World’s cryptographic unsolved mysteries

Few stories have the power to captivate us more than those that remain unresolved. Codes, puzzles and cryptic public art tease us with their intrigue: Why is their message
coded? What great secrets might they hide? Despite the efforts of our most learned historians, cleverest cryptographers and most determined treasure hunters, history is replete with riddles that continue to confound us today. Fictional tales like those featured in “The Da Vinci Code” and the movie “National Treasure” have got nothing on these real-life puzzles. Here’s our list of few of the world’s most cryptic unsolved mysteries and codes.

Voynich Manuscript:

Named after the Polish-American antiquarian bookseller Wilfrid M. Voynich, who acquired it in 1912,   the Voynich Manuscript   is a detailed 240-page book written in a language or script that is completely unknown. Its pages are also filled with colorful drawings of strange diagrams, odd events and plants that do not seem to match any known species, adding to the intrigue of the document and the difficulty of deciphering it. The original author of the manuscript remains unknown, but carbon dating has revealed that its pages were made sometime between 1404 and 1438. It has been called “the world’s most mysterious manuscript.”

Theories abound about the origin and nature of the manuscript. Some believe it was meant to be a pharmacopoeia, to address topics in medieval or early modern medicine. Many of the pictures of herbs and plants hint that it many have been some kind of textbook for an alchemist. The fact that many diagrams appear to be of astronomical origin, combined with the unidentifiable biological drawings, has even led some fanciful theorists to propose that the book may have an alien origin.

One thing most theorists agree on is that the book is unlikely to be a hoax, given the amount of time, mone and detail that would have been required to make it.

Kryptos

Kryptos is a mysterious encrypted sculpture designed by artist Jim Sanborn which sits right outside the headquarters of the CIA in Langley, Va. It’s so mysterious, in fact, that  not even the CIA has completely cracked the code.

The sculpture contains four inscriptions, and although three of them have been cracked, the fourth remains elusive (Read what the  first three inscriptions say here) ). In 2006 Sanborn let slip that there are clues in the first inscriptions to the last one, and in 2010 he released another clue: the Letters 64-69 NYPVTT in part 4 encode the text BERLIN.
Think you have what it takes to solve it?

Beale Ciphers

The  Beale Ciphers   are a set of three ciphertexts that supposedly reveal the location of one of the grandest buried treasures in U.S. history: thousands of pounds of gold, silver and jewels. The treasure was originally obtained by a mysterious man named Thomas Jefferson Beale in 1818 while prospecting in Colorado.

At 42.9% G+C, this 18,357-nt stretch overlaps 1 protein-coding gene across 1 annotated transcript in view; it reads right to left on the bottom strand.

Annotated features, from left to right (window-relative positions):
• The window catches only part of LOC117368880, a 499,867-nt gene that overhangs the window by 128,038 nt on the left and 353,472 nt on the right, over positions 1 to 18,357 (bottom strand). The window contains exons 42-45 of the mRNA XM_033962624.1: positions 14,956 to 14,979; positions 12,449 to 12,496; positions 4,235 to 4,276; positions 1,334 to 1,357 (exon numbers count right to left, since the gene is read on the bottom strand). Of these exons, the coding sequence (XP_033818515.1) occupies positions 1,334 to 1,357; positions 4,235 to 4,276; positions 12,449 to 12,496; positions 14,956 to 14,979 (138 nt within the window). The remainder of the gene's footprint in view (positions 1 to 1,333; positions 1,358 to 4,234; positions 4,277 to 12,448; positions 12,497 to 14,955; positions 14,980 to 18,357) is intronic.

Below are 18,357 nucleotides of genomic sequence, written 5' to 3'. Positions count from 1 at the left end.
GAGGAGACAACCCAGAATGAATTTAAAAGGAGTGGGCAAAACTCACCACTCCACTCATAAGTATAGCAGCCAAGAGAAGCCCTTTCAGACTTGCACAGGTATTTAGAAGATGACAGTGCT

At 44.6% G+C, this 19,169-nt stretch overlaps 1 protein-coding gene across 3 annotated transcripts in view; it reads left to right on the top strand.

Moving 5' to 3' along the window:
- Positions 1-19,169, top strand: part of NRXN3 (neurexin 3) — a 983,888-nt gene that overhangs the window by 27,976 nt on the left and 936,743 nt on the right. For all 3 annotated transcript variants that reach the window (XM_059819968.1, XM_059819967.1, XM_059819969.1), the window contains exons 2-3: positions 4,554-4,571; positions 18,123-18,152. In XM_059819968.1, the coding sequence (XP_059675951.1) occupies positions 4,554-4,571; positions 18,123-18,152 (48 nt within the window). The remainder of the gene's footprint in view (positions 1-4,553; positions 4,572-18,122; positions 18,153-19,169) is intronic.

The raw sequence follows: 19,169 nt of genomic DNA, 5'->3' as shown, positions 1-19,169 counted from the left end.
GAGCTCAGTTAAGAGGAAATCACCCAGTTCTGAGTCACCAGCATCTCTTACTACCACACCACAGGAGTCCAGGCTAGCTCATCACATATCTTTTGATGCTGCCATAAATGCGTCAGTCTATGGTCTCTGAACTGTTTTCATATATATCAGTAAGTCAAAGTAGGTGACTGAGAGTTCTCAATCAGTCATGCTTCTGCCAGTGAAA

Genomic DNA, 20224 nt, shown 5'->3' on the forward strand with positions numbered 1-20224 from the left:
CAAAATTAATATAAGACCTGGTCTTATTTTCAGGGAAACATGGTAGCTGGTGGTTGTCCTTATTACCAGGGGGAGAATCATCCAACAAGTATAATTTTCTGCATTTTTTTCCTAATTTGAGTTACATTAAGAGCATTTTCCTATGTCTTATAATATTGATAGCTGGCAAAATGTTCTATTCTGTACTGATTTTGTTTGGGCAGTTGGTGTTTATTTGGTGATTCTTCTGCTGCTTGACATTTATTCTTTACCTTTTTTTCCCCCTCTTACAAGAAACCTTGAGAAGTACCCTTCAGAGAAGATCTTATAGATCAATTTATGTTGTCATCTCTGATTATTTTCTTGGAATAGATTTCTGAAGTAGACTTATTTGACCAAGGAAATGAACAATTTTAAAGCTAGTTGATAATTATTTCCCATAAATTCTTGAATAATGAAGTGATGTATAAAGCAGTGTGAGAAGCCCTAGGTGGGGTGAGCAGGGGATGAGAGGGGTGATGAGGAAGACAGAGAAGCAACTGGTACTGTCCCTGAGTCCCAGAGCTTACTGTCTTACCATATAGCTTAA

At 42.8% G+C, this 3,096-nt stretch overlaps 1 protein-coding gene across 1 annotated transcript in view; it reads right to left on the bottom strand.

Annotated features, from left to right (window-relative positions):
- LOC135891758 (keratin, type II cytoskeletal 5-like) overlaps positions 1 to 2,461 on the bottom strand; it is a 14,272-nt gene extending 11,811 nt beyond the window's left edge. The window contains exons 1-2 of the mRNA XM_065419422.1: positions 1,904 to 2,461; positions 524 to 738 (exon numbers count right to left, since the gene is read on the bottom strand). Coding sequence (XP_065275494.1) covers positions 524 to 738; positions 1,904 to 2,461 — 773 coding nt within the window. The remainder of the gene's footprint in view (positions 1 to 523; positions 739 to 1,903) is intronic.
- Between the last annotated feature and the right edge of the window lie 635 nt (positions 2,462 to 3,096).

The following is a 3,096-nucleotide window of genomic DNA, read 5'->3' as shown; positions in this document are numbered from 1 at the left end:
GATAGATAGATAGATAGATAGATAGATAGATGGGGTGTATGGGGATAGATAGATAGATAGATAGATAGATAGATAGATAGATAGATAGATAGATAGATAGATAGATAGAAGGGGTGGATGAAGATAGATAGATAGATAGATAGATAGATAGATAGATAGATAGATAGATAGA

Of the three ciphertexts, only the second one has been cracked. Interestingly, the U.S. Declaration of Independence turned out to be the key — a curious fact given that Beale shares his name with the author of the Declaration of Independence.

The cracked text does reveal the county where the treasure was buried: Bedford County, Va., but its exact location is likely encrypted in one of the other uncracked ciphers. To this day, treasure hunters scour the Bedford County hillsides digging (often illegally) for the loot.

Phaistos Disc

The  mystery of the Phaistos Disc   is a story that sounds like something out of an Indiana Jones movie. Discovered by Italian archaeologist Luigi Pernier in 1908 in the Minoan palace-site of Phaistos, the disc is made of fired clay and contains mysterious symbols that may represent an unknown form of hieroglyphics. It is believed that it was designed sometime in the second millennium BC.

Some scholars believe that the hieroglyphs resemble symbols of Linear A and Linear B, scripts once used in ancient Crete. The only problem? Linear A also eludes decipherment.

Today the disc remains one of the most famous puzzles of archaeology.

Shugborough inscription

Look from afar at the 18th-century Shepherd’s Monument in Staffordshire, England, and you might take it as nothing more than a sculpted re-creation of Nicolas Poussin’s famous painting, “Arcadian Shepherds.” Look closer, though, and you’ll notice a curious sequence of letters: DOUOSVAVVM — a code that has eluded decipherment for over 250 years.

Though the identity of the code carver remains a mystery, some have speculated that the code could be a clue left behind by the Knights of Templar about the whereabouts of the Holy Grail.

Many of the world’s greatest minds have tried to crack the code and failed, including Charles Dickens and Charles Darwin.

Tamam Shud case

Considered to be one of Australia’s most profound mysteries, the   Tamam Shud Case  revolves around an unidentified man found dead in December 1948 on Somerton beach in Adelaide, Australia. Aside from the fact that the man could never be identified, the mystery deepened after a tiny piece of paper with the words “Tamam Shud” was found in a hidden pocket sewn within the dead man’s trousers. (It is also referred to as “Taman Shud.”)

The phrase translates as “ended” or “finished” and is a phrase used on the last page of a collection of poems called “The Rubaiyat” of Omar Khayyam. Adding to the mystery, a copy of Khayyam’s collection was later found that contained a scribbled code in it believed to have been left by the dead man himself.

Due to the content of the Khayyam poem, many have come to believe that the message may represent a suicide note of sorts, but it remains un-cracked, as does the case.

2 comments on “World’s cryptographic unsolved mysteries

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